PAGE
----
Date: May 22, 2021; Length: 12 miles; Duration: 4 hours 15 min
Planning: The Kickapoo River is located in southwestern Wisconsin and flows southwest into the Wisconsin River. Mike Svob has four trips of the Kickapoo River in his book Paddling Southern Wisconsin, which I used to plan for the 12-mile section from the towns of Viola to Readstown (he had it at 11.6 miles). Both access points occur at parks, with highway 131 running alongside the river making for an easy shuttle and transitions.
Paddling: This trip started with a steep put in from the grass banks at Banker park in Viola. The river was narrow with decent clarity, current, and enough depth to avoid scraping. Riffles occurred here and there, along with some islands and creeks coming in. This would have made for easy and pleasant paddling if it wasn’t for all the downed trees. There were plenty of tight squeezes requiring quick maneuvering and a handful of occasions of necessary scooting, hoisting, and branch or log moving to continue on by. If that weren’t enough, there was one full on portage that occurred about an hour of paddling in, with a rough improvising portage around.
Observations: This section of the Kickapoo river is fairly undeveloped with the few houses around, a ways off the river, and only a few bridges in the mix. The river was typically lined with high grass banks and deciduous trees on and off. But the big highlight here were the bluffs in the background. Wildlife spotting were also often and brought a variety, with deer, turtles, squirrels, a weasel, and some cows on the banks (though not quite wild). Various birds were also common, with swarms of small birds by the bridges, as well as groups of geese, a hawk, a couple bald eagles and ospreys as well.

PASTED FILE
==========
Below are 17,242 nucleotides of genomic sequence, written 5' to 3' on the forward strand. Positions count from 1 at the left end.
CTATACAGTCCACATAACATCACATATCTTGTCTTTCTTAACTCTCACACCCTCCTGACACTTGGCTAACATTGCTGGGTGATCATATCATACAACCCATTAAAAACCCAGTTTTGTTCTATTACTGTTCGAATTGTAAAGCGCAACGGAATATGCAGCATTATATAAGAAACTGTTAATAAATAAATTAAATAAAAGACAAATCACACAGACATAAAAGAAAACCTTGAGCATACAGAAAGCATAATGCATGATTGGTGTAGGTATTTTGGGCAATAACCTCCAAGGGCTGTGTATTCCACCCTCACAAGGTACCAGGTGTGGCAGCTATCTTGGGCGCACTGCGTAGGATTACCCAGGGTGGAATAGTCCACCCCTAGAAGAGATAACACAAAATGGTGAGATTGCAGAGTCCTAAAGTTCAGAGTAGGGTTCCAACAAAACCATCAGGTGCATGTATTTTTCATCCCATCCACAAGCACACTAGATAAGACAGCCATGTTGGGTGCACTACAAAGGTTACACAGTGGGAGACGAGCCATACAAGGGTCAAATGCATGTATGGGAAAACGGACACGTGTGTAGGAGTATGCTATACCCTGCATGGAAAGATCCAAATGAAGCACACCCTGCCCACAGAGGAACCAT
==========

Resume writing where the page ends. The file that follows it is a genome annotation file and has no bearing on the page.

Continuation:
Reflecting: The one negative experience to this trip on the Kickapoo river was all the downed trees to avoid, work through or portage around. And I guess the access points are kind of a challenge to get in and out of the water, with the lack of landings. But, otherwise it was a solid paddling experience from the water itself to the solitude, surroundings, and wildlife possible. If someone is up for some improvised put ins and takeouts and downed tree dodging, then this section would be worth checking out.